By Kevin E. Glosser
7 has seen the word “Core” trimmed from it's name.
just one of several changes internally to the project. With the first
ever inclusion of tools to create your own version of Fedora, Fedora
7 really reaches out to the community, quite literally. If you don't
like it, then by all means change it to be the way you want. The
Fedora Project has given you the power. To date this is the most
successful release of Fedora in my opinion. Some of that has to be
attributed to the continued maturation of several open source
projects. However, it's clear the Fedora Project deserves credit too.
The Linux desktop is steadily approaching competitive status with
it's proprietary alternatives (Mac OS X Leopard looks like a worthy
opponent, however). Although I cannot predict the day I can recommend
Linux to any desktop user, I feel it isn't too far away. Fedora, in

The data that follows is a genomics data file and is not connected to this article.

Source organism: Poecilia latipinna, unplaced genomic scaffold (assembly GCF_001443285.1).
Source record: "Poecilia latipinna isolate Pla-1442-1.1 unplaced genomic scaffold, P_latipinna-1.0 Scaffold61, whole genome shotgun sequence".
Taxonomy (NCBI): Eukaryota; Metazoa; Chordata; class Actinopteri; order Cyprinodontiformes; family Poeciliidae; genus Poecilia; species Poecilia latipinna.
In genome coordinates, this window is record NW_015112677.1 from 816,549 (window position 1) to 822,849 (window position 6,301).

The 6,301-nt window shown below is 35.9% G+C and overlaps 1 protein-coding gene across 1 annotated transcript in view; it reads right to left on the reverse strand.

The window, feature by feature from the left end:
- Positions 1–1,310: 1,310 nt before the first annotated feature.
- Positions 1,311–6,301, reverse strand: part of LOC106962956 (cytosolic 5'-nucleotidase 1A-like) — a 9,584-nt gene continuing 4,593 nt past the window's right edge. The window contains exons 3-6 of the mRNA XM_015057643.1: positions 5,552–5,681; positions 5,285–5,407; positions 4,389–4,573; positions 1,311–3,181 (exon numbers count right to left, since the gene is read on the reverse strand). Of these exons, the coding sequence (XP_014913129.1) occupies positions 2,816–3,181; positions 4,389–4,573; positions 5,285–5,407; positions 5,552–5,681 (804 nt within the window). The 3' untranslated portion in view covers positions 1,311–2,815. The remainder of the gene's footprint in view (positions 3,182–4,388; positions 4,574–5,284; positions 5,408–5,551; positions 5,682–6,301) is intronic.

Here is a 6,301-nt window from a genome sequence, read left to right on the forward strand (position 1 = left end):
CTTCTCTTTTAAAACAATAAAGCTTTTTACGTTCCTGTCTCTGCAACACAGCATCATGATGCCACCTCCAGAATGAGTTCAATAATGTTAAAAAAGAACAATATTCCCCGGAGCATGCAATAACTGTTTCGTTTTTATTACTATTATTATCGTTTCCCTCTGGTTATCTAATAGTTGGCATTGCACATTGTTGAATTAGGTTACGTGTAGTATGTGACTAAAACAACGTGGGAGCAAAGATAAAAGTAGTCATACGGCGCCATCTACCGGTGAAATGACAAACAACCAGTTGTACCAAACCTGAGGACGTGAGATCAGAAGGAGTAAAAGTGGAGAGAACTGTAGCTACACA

current form is a great distribution for any Linux user wanting to
stay current. Linus
Torvalds has it on his machines currently. Maybe
you should too.
Red Hat's effort to include the community more
in the development of
Fedora has succeeded. Available online are some of the meeting notes
and irc logs of the governing board. They are transparent enough to
indicate the community does have an influence on this distro and it
shows in the final product. The Fedora project continues to improve,
while simultaneously being influenced more by the community. This is
unlikely to be a coincidence.
In the future, I'd like to see further
integration of Compiz into
the desktop. This will be difficult due to the proprietary nature of
some of the video card drivers required by it's use. However, the
solution to that issue is already under way. An experimental driver,
named “nouveau” offers to provide free and open
for Nvidia cards. It is included in Fedora 7, but disabled by
default. As for other manufacturers, a solution is not mentioned.
Three dimensional acceleration of the desktop is not going away, that
much is certain.
All other shortcomings are moot in mentioning.
They either fall into
the category of extreme nitpicking or succumb directly to the Fedora
project's challenge...”Why don't you add it yourself? We gave
the ability to.” For those unable to contribute, you can grab
custom version of Fedora which already must be starting to appear on
the internet. The original spin performs very well on it's own,
however. Whoever said “You get what you pay for.”,